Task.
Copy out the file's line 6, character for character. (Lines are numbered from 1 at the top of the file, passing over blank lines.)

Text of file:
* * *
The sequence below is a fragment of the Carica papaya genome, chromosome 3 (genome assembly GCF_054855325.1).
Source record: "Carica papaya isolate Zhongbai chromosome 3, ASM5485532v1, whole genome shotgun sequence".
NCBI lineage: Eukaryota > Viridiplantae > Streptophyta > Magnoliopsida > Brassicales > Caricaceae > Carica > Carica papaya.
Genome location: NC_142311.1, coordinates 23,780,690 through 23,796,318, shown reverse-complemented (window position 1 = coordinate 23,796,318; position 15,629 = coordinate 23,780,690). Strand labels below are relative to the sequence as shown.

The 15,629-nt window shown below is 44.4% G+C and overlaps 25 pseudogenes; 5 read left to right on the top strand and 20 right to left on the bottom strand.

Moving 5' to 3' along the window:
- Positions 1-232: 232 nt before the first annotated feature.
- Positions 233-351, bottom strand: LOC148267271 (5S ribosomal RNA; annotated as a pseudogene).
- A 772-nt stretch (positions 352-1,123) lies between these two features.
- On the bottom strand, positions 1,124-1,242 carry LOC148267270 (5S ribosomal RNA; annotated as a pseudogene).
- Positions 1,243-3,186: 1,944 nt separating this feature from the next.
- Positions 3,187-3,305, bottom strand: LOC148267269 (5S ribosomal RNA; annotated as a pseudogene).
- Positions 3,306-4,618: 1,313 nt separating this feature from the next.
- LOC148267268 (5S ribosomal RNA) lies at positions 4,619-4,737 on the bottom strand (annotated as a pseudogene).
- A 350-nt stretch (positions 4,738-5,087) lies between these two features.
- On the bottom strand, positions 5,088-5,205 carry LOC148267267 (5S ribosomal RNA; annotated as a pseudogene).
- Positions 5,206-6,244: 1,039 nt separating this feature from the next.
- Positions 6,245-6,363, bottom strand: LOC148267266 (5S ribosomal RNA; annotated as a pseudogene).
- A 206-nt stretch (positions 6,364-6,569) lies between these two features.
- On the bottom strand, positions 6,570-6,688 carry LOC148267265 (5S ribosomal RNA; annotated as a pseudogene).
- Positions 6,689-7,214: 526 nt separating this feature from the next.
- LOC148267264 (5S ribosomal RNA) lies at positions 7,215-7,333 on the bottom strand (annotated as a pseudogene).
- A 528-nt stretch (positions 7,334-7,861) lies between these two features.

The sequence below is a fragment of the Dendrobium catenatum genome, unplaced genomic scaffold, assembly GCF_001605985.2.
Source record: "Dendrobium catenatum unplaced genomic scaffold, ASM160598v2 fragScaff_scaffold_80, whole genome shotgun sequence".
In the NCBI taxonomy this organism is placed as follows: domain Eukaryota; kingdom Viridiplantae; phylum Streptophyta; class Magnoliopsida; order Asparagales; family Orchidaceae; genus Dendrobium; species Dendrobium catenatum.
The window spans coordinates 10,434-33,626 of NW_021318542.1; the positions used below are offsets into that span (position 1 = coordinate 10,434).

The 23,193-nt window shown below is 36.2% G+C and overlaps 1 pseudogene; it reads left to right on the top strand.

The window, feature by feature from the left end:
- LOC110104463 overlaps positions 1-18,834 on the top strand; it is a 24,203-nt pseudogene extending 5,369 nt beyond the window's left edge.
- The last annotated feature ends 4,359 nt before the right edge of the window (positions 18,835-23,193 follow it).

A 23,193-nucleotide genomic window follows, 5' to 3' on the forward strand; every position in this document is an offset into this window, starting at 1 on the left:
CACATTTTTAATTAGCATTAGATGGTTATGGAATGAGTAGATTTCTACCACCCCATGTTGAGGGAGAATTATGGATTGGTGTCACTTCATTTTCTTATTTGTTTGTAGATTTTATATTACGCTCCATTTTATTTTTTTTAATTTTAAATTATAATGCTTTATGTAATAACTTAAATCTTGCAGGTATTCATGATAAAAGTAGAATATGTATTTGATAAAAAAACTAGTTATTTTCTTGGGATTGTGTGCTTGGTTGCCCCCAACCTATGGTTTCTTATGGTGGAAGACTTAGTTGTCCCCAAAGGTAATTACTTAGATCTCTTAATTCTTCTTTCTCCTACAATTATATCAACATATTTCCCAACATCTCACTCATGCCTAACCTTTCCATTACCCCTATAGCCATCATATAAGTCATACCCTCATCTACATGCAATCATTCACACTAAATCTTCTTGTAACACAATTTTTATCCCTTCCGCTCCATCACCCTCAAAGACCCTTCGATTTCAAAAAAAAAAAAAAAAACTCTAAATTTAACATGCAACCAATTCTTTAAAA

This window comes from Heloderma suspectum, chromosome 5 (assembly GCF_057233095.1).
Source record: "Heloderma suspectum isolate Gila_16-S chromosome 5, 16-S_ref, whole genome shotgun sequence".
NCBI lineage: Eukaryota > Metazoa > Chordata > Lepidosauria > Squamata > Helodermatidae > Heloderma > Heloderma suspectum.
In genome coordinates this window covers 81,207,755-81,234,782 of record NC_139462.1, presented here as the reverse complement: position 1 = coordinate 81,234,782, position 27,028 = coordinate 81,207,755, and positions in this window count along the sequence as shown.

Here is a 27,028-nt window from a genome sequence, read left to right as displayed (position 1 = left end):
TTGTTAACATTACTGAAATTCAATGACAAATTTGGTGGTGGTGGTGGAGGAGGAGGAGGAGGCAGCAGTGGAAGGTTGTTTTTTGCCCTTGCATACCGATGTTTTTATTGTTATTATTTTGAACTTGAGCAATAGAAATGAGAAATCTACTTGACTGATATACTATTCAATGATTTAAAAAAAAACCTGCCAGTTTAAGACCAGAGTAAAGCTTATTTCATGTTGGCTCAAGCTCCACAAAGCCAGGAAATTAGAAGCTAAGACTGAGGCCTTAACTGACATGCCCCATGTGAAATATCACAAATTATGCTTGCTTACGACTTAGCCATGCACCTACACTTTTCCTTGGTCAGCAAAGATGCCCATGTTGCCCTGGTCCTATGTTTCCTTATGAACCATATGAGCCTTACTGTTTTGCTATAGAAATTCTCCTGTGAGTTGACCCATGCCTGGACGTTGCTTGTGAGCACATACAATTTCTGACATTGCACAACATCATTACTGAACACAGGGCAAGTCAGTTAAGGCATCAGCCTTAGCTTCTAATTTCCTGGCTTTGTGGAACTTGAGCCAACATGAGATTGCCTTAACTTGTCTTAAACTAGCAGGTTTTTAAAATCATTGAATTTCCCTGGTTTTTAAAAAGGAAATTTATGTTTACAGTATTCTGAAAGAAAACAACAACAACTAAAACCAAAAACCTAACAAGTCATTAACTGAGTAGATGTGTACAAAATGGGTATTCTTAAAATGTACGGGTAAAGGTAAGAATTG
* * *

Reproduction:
Moving 5' to 3' along the window: